The Abkhazia Conflict
The Abkhaz are linguistically distinct from the Georgians, their language being one of the northwestern Caucasus family (although Russian is now the most common language in Abkhazia). During the Middle Ages, Abkhazia was an important component of Christian Georgia. It came under Ottoman rule in the 15th century. Russian conquest in the 19th century resulted in many thousands of Muslim Abkhaz fleeing to the Ottoman empire, and there is a big Abkhaz diaspora in Turkey today.
Under Soviet rule in 1921, Abkhazia signed a treaty of union with Georgia, but in 1931 it was downgraded to an autonomous region within Georgia. The number of ethnic Georgians in Abkhazia increased to the point where by 1989 Abkhazia’s population was 46% Georgian and only 18% Abkhaz. The Abkhaz began to agitate for more rights in the late 1970s, and in 1990 Abkhazia’s Abkhaz-dominated Supreme Soviet unilaterally declared Abkhazia a separate Soviet republic.
Real conflict broke out in August 1992 when the Georgian National Guard occupied Sukhumi, driving out most of its Abkhaz inhabitants. Abkhazia was plunged into a year of fighting, in which about 8000 people died. The Abkhaz were aided by fighters from the Russian Caucasus, and on some occasions by Russian armed forces. Both sides committed appalling atrocities. In September 1993 the Abkhaz attacked Sukhumi in violation of a truce and drove the Georgian forces and almost all of Abkhazia’s Georgian population (about 230,000 people) out of Abkhazia. Only in the southern Gali district have significant numbers of Georgians (around 40,000) since returned.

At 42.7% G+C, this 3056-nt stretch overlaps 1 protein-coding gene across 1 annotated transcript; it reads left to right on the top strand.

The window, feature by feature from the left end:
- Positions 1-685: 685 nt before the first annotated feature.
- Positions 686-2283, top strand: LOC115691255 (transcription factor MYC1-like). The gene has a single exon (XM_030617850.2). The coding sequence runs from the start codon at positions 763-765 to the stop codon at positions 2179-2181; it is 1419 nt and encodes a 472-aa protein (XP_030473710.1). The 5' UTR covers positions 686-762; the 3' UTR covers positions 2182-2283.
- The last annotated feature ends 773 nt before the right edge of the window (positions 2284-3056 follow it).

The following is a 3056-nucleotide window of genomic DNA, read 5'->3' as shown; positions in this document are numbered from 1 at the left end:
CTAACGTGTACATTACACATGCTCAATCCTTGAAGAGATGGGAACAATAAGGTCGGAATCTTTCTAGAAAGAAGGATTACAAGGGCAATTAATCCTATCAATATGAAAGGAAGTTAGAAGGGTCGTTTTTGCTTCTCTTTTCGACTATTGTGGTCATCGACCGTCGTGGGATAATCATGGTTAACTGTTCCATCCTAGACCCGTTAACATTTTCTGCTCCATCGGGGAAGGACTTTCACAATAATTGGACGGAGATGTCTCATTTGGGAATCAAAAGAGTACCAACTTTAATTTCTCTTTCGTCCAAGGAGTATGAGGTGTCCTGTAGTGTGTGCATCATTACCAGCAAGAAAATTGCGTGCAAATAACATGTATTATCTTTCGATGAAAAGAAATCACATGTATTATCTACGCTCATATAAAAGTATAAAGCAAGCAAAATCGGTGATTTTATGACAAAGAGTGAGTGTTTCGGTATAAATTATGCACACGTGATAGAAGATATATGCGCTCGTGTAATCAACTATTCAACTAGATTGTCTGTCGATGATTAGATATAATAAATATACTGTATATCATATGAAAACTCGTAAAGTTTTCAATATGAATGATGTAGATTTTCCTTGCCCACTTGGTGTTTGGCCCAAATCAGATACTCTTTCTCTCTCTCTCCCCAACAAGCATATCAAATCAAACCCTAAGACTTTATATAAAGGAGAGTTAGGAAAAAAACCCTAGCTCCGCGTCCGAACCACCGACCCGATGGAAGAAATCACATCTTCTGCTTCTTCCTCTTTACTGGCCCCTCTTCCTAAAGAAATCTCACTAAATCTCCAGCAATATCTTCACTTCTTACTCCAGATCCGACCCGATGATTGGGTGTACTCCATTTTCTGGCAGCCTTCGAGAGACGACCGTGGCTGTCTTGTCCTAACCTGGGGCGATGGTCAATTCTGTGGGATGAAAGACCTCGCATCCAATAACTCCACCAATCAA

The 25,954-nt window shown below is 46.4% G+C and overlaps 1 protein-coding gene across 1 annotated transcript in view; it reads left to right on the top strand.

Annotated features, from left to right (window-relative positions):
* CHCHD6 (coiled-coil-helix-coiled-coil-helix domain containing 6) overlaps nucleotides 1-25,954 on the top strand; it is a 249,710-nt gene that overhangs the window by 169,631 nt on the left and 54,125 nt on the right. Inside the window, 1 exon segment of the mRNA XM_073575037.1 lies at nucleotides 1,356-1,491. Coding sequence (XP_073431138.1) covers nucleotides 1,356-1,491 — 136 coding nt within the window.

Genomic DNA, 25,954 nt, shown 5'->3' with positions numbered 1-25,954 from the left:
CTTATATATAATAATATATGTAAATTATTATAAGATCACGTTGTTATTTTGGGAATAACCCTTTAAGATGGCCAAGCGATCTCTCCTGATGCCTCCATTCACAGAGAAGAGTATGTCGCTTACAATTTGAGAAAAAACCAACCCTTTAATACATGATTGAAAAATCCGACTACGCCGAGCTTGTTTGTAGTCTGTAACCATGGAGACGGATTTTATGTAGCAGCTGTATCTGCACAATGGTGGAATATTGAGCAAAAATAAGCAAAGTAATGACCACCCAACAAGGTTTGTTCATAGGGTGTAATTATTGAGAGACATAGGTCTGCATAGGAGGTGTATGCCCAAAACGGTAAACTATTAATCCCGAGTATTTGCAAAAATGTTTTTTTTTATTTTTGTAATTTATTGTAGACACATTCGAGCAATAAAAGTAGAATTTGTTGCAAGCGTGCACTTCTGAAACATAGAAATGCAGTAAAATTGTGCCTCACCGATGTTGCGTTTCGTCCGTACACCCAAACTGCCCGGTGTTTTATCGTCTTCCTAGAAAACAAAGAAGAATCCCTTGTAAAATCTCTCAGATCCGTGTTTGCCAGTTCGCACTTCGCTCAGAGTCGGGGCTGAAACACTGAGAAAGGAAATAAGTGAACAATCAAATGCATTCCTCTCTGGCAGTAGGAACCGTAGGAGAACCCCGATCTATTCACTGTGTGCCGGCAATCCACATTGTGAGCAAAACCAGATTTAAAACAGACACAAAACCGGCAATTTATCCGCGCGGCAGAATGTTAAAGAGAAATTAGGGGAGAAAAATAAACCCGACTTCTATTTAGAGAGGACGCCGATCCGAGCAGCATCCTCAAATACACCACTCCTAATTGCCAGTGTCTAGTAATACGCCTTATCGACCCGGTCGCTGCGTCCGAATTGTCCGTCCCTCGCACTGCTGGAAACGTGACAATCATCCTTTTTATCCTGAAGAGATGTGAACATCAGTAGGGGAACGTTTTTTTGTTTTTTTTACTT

After the 1992–93 war, Russia imposed trade sanctions on Abkhazia, but Vladimir Putin changed Russia’s stance when he entered the Kremlin in 2000. Abkhazians were offered Russian passports from 2001, and in 2008 Russia removed trade sanctions. During the 2008 South Ossetia War, Russian forces came from Abkhazia to attack Georgian military installations in western Georgia. Soon afterwards, Russia recognised Abkhazia as an independent nation, and since then only Venezuela, Nicaragua, Syria and Nauru have followed Russia’s lead. Russia stepped up aid and investment and stationed anti-aircraft missiles and several thousand troops in the territory, a source of immense bitterness in Georgia, who considers this to be an illegal occupation. In 2014 Abkhazia and Russia signed an Agreement on Alliance & Strategic Partnership, under which Abkhazia's defence, law enforcement, border control and economic management were integrated with Russia's and Russian financial support to the region was doubled.
Ethnic Abkhaz now constitute about half of Abkhazia’s much-reduced population. Most do not appear to want Russian rule (their ideal is genuine independence). They have, however, little choice but to obey Russia's will.